In some implementations of SQL, the semicolon at the end of the statement tells the interpreter that you are finished writing the query. For example, Oracle's SQL*PLUS won't execute the query until it finds a semicolon (or a slash). On the other hand, some implementations of SQL do not use the semicolon as a terminator. For example, Microsoft Query and Borland's ISQL don't require a terminator, because your query is typed in an edit box and executed when you push a button.

Changing the Order of the Columns


    The preceding example of an SQL statement used the * to select all columns from a table, the order of their appearance in the output being determined by the database. To specify the order of the columns, you could type something like:

INPUT:

SQL> SELECT payee, remarks, amount, check# from checks;

    Notice that each column name is listed in the SELECT clause. The order in which the columns are listed is the order in which they will appear in the output. Notice both the commas that separate the column names and the space between the final column name and the subsequent clause (in this case FROM).

INPUT:

SELECT payee, remarks, amount, check#
FROM checks;

    Notice that the FROM clause has been carried over to the second line. This convention is a matter of personal taste when writing SQL code. The output would look like this:

ANALYSIS:

    The output is identical because only the format of the statement changed. Now that you have established control over the order of the columns, you will be able to specify which columns you want to see.

Selecting Individual Columns


    Suppose you do not want to see every column in the database. You used SELECT * to find out what information was available, and now you want to concentrate on the check number and the amount. You type

INPUT:

SQL> SELECT CHECK#, amount from checks;

ANALYSIS:

    Now you have the columns you want to see. Notice the use of upper- and lowercase in the query. It did not affect the result.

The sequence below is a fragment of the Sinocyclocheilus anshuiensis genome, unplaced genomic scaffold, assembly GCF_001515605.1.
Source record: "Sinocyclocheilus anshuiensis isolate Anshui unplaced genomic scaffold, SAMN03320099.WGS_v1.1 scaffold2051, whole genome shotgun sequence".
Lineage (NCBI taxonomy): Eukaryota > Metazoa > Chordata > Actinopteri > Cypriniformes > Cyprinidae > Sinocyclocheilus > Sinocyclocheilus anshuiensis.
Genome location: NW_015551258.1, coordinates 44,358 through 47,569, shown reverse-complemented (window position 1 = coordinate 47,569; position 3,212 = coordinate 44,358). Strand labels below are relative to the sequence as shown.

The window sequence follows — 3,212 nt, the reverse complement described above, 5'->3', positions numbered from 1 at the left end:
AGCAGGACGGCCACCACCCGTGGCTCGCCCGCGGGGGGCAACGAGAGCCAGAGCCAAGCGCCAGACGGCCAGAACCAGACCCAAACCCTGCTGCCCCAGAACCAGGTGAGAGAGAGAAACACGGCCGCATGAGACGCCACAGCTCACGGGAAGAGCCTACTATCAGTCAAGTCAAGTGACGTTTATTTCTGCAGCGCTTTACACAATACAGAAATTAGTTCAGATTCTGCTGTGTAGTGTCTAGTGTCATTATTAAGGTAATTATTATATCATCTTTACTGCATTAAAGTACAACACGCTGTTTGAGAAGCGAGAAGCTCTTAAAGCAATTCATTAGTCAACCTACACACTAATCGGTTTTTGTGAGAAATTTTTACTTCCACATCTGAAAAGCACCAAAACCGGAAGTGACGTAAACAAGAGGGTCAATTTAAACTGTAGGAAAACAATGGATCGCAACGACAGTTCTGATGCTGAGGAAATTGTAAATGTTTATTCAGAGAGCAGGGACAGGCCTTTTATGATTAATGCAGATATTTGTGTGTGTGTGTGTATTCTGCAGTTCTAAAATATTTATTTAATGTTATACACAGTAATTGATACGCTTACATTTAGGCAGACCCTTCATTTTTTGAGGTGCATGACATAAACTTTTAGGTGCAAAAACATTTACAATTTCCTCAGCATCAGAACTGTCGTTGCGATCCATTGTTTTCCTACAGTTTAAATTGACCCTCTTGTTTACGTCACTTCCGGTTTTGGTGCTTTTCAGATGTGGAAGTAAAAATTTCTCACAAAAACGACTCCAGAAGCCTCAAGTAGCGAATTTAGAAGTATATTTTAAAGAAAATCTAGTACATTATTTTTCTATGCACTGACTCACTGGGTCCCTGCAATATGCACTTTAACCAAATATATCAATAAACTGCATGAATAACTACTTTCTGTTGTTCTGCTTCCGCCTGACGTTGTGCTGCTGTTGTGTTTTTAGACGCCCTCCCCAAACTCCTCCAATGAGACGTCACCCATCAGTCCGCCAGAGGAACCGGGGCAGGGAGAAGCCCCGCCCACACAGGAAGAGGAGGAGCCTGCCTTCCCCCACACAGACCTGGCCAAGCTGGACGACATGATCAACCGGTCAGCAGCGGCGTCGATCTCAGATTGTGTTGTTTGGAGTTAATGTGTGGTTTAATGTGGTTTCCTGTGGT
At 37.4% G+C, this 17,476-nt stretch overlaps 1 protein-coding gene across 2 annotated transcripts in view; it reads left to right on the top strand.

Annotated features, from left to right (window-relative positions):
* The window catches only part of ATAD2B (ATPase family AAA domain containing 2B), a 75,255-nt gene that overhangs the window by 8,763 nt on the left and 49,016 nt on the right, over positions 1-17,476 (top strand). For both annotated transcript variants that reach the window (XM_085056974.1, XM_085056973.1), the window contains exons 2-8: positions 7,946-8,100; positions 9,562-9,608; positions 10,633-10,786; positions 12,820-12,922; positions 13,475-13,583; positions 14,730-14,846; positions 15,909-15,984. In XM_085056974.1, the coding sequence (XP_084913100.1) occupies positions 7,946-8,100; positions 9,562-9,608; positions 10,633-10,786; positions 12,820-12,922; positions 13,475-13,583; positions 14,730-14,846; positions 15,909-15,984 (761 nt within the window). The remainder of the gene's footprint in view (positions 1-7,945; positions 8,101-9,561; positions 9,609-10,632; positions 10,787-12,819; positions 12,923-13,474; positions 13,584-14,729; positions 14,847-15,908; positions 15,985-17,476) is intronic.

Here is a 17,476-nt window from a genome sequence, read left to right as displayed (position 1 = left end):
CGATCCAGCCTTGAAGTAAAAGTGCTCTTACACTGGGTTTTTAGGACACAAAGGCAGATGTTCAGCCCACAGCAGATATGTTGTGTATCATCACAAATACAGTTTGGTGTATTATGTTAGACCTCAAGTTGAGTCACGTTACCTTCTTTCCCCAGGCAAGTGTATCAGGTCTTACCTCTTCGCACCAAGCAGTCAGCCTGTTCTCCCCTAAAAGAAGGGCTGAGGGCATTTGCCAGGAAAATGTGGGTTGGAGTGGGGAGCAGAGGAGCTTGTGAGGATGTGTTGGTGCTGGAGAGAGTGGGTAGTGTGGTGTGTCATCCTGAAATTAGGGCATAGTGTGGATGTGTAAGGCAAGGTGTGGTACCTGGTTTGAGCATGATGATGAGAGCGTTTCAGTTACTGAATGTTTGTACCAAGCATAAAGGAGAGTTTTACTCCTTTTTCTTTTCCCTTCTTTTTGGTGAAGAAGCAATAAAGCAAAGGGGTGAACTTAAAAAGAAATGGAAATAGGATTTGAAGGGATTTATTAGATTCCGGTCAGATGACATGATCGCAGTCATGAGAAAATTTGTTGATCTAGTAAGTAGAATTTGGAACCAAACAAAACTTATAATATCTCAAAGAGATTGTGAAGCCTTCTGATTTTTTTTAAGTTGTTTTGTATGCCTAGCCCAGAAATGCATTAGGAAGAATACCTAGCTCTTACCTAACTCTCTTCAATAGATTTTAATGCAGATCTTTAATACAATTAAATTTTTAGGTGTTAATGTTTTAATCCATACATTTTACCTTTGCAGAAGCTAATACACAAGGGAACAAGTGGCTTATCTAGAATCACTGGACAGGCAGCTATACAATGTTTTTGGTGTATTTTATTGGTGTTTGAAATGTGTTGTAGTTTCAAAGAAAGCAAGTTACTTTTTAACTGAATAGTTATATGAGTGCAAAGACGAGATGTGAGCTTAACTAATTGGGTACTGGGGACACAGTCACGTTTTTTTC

What if you need information from a different table?

Selecting Different Tables


    Suppose you had a table called DEPOSITS : You would simply change the FROM clause to the desired table and type the following statement:

INPUT:

SQL> select * from deposits

ANALYSIS:

    With a single change you have a new data source.

Queries with Distinction


    If you look at the original table, CHECKS, you see that some of the data repeats. For example, if you looked at the AMOUNT column using

INPUT:

SQL> select amount from checks;

    Notice that the amount 150 is repeated. What if you wanted to see how may different amounts were in this column? Try this:

INPUT:

SQL> select DISTINCT amount from checks;

ANALYSIS:

    Notice that only six rows are selected. Because you specified DISTINCT, only one instance of the duplicated data is shown, this means that one less row is returned. ALL is a keyword that is implied in the basic SELECT statement. You almost never see ALL because SELECT Table and SELECT ALL Table have the same result.

    Try this example--for the first (and only!) time in your SQL career:

INPUT:

SQL> SELECT ALL AMOUNT
   2>  FROM CHECKS;

    It is the same as a SELECT Column. Who needs the extra keystrokes?

Summary


    The keywords SELECT and FROM enable the query to retrieve data. You can make a broad statement and include all tables with a SELECT * statement or you can rearrange or retrieve specific tables. The keyword DISTINCT limits the output so that you do not see duplicate values in a column.